When moving into a new home, it’s important to make sure your water is safe to drink. Most homes in the United States have access to safe, clean tap water, but contamination is still possible. In many cases, you’ll be able to determine if your water is safe to drink just by looking at it and smelling it. However, a professional test will give you more detailed information about what’s in your water and whether or not it’s safe to consume. Here’s how to determine if your tap water is safe to drink.
Water that is safe to drink is clear and colorless. If your water has even a slightly cloudy look, it’s often a sign of minerals or contaminants inside. Cloudy water isn’t always unsafe to drink, but it’s important to get a test first to confirm what’s causing the problem.
If your water has a yellow, orange, or brown color, that’s also a sign that it might not be safe to drink. These colors are often caused by contaminants like iron, copper, lead, or chromium-6, which are not safe to drink. These colors can also be indicative of rust in your pipes.
Water with a blue or green tinge should also be approached with caution. This can happen when water has high concentrations of copper. Consuming large volumes of copper in your water may cause long-term health problems.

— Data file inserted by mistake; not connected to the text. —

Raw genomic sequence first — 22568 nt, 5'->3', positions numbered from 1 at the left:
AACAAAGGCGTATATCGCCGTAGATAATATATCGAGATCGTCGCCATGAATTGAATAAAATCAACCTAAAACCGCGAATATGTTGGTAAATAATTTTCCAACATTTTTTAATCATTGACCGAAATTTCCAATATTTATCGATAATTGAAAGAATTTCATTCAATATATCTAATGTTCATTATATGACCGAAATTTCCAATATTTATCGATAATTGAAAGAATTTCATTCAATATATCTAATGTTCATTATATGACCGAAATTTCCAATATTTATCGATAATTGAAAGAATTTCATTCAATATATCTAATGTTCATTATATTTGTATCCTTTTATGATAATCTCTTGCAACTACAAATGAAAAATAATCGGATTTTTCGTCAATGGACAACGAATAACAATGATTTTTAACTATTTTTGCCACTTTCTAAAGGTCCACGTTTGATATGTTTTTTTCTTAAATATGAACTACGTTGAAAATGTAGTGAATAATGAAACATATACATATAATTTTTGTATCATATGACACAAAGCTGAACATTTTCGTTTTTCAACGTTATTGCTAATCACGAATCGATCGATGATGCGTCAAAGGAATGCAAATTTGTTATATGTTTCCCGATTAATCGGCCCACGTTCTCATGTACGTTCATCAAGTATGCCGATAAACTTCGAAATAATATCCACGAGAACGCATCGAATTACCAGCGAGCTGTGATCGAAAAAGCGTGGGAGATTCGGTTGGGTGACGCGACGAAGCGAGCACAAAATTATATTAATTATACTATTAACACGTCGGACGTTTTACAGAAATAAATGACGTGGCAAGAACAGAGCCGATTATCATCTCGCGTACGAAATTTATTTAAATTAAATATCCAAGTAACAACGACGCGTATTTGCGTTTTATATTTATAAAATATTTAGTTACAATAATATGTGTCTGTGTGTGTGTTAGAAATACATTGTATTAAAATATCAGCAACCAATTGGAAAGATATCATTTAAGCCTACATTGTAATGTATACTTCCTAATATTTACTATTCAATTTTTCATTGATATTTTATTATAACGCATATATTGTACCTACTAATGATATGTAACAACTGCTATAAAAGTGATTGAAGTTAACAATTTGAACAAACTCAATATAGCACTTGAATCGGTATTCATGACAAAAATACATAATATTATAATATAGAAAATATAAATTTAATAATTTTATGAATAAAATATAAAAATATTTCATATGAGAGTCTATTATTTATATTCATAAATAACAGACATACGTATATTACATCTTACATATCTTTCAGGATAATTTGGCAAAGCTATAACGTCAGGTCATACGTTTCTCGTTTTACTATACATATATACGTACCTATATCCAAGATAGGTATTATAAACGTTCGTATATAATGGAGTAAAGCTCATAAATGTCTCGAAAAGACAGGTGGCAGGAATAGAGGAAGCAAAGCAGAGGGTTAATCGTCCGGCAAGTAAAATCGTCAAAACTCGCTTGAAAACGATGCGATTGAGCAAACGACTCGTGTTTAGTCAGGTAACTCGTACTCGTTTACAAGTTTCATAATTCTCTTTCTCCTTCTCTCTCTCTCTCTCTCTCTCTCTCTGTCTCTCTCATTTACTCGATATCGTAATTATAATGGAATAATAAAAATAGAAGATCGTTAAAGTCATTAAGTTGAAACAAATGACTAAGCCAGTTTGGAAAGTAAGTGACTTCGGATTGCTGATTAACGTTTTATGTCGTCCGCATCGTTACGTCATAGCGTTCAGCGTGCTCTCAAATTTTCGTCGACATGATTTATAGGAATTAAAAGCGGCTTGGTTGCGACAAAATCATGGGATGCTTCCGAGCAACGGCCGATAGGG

An unusual or unpleasant smell coming from your water is another indicator that something might be amiss. Clean, uncontaminated water should be totally odorless, but certain gases, chemicals, and other contaminants can result in unpleasant smells. If you notice that your water smells funky, avoid drinking it until it’s been professionally tested for safety.
Pay attention to exactly what your water smells like, as this will give you more information about the problem. For example, if your water smells like bleach, it might contain excess amounts of chlorine, a chemical often used in water treatment. If your water smells like rotten eggs, it probably contains hydrogen sulfide, which is often naturally present in groundwater. A fishy smell usually reflects an excess of barium or cadmium, which are byproducts of industrial activities like drilling.
An easy way to learn more about your tap water is through the EPA’s Drinking Water Watch database. This online tool provides a wealth of information about your local drinking water sources and treatment plants, and it even tracks reports and violations.
If you suspect there might be an issue with your drinking water, this is a great place to go to get more information.
If you suspect your drinking water may be contaminated, don’t worry. Installing filters and other water treatment solutions will help you enjoy fresh drinking water safely.
Be sure to have your water professionally tested to determine what’s causing the problem and find the right solution. Atlantic Coast Water Clinic offers professional water testing and treatment solutions throughout south Florida. Give us a call at 772-283-4767 or contact us online to schedule an appointment.